I guess you could call me a bit of a fragrance junkie! I was eight years old when I bought my first perfume with my birthday money. It was a Mary-Kate and Ashley fragrance called New York Chic (I was an Olsen fan back in the day). I was slightly sophisticated for my age, so each birthday or Christmas from that day forward, I was gifted with a scent.
I now have a perfume collection boasting over 50 fragrances, and counting. I coordinate my scents with my outfits, my mood and the occasion. For instance, for a routine workday, I would most probably wear an inexpensive, demure Revlon scent, whereas I would opt for a heavier, sexy fragrance such as Narciso Rodriguez on date night.
Each of my fragrances has a memory or a feeling attached. Matric dance: Roberto Cavalli. The day I met my significant other: Intimately Beckham. My 21st birthday: DKNY Pink Macaron.
For my partner, the smell of the original Joop! Cologne will forever bless him with fond memories of his late father. With scent being one of the five senses, it is no surprise that a simple fragrance can transport you to a certain time or a place, or evoke a certain feeling.
With the provocative power of scent, it’s easy to become an enthusiast. Worn right, your scent can be that je ne sais quoi your friends, colleagues and even the ordinary passerby may attach to you. Understanding perfume can help you get the very best out of that new Marc Jacobs purchase.
Much like the various shades of colours on a canvas turn into a painting, fragrance notes make up a perfume. A fragrance has three note levels, so keep sniffing your tester wrist throughout the day before deciding whether or not the scent is for you.
The three fragrance notes and their purpose:
Top Notes: This is what you would smell when testing out a perfume in the store. These are the lightest notes and fade the fastest – these provide the first impression of the scent and are often the deciding factor in the purchase.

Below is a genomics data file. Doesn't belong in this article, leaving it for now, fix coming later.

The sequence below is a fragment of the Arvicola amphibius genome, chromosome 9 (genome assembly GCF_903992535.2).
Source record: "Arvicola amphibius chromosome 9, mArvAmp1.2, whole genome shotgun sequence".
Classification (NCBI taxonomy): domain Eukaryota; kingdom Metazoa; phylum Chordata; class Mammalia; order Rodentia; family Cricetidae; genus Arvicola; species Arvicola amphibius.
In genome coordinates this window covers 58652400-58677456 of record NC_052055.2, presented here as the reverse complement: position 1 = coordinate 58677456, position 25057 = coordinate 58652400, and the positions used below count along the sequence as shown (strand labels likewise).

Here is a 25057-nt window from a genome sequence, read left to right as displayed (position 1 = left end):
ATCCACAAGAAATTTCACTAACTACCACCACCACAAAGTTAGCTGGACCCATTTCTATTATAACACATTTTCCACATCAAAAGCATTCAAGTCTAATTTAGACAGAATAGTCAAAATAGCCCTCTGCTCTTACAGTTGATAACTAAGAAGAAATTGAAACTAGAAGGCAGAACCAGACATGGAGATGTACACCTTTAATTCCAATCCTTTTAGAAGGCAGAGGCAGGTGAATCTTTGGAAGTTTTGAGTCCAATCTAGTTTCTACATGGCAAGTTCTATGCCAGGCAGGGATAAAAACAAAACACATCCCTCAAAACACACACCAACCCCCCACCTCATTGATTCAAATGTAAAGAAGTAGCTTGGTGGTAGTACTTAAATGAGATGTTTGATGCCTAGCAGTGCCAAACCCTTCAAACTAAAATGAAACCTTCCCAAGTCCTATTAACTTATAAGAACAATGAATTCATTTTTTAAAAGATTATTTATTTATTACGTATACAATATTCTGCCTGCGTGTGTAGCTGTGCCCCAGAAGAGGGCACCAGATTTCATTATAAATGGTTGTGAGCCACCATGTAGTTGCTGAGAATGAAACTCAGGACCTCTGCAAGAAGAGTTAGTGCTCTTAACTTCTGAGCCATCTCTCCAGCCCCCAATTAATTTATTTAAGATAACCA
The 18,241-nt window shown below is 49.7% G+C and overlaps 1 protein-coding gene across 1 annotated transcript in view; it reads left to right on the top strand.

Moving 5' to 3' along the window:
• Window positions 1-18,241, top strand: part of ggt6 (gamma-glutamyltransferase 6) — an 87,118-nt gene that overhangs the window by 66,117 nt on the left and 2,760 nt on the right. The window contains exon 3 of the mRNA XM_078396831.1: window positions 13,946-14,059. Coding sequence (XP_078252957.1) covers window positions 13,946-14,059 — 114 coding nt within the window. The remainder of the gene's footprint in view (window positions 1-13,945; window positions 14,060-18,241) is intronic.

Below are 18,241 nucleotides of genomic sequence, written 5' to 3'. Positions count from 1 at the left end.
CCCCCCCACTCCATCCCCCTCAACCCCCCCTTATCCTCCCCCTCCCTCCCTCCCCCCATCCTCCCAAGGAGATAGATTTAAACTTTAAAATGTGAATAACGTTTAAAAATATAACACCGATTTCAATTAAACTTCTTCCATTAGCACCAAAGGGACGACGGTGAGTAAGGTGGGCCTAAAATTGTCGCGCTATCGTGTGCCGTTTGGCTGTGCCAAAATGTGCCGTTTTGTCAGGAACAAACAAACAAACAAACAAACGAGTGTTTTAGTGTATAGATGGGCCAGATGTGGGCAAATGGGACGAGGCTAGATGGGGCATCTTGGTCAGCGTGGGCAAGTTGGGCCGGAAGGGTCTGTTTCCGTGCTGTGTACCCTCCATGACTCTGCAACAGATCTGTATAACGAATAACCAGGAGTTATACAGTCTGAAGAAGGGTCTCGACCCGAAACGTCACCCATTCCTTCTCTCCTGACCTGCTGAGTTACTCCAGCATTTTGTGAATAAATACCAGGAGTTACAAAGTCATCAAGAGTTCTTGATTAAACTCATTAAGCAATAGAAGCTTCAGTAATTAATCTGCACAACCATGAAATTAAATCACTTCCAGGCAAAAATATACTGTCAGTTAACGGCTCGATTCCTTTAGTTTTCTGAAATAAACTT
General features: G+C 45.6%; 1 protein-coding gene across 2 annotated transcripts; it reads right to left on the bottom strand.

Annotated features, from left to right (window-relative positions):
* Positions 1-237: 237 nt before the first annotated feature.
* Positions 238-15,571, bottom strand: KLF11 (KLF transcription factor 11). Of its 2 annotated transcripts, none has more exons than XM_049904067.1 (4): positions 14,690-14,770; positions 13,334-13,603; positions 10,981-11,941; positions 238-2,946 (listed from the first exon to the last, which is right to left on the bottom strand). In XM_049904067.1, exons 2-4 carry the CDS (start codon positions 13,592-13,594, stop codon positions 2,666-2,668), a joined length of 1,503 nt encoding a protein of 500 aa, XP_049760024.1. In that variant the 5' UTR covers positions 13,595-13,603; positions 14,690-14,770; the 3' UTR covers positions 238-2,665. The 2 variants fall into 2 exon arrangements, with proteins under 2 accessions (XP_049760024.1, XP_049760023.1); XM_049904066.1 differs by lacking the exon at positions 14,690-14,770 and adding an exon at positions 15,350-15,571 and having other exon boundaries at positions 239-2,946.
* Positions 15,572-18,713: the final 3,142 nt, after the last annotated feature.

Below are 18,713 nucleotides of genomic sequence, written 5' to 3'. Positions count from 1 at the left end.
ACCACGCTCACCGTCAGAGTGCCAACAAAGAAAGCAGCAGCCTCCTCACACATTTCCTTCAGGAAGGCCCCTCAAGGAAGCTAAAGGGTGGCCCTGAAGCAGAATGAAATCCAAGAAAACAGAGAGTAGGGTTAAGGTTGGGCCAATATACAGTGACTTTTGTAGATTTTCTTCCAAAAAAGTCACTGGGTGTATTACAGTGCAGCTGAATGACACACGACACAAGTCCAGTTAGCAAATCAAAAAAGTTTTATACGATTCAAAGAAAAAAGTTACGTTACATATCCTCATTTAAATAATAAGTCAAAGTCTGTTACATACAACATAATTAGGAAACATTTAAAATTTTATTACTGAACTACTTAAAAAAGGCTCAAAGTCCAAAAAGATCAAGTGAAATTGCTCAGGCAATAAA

Middle Notes: This is the heart of the perfume and makes its appearance after the top notes disappear. These notes are well rounded and last longer than the top notes and provide a strong indication of the base notes to come.
Base Notes: Base notes appear once the top notes have completely evaporated and occur in the dry down period. They typically last for a few hours and are the elements of the fragrance that create the lasting impression. Common base notes include cedarwood, sandalwood, vanilla, amber, patchouli, oakmoss and musk.
Perfume composition should also be a deciding factor. Ever looked at those fancy French words, eau de toilette or eau de parfum on your perfume bottle and wondered what they meant? These terms refer to the percentage of aromatic oils within the fragrance, with parfum having a higher concentration than toilette. If you are looking for a fragrance that will last all day, opt for a parfum, whereas a toilette will suffice for a brunch date.
Whether you opt for an eau de parfum or an eau de toilette, putting a dot of Vaseline over your pulse points prior to spritzing the perfume on them will ensure that your fragrance is experienced in its purest form and can extend its life on your skin.
You don’t need a special occasion to treat yourself with a beautiful bottle of perfume. So go on, get spritzing!
By Lauren Matthews. Image: Pixabay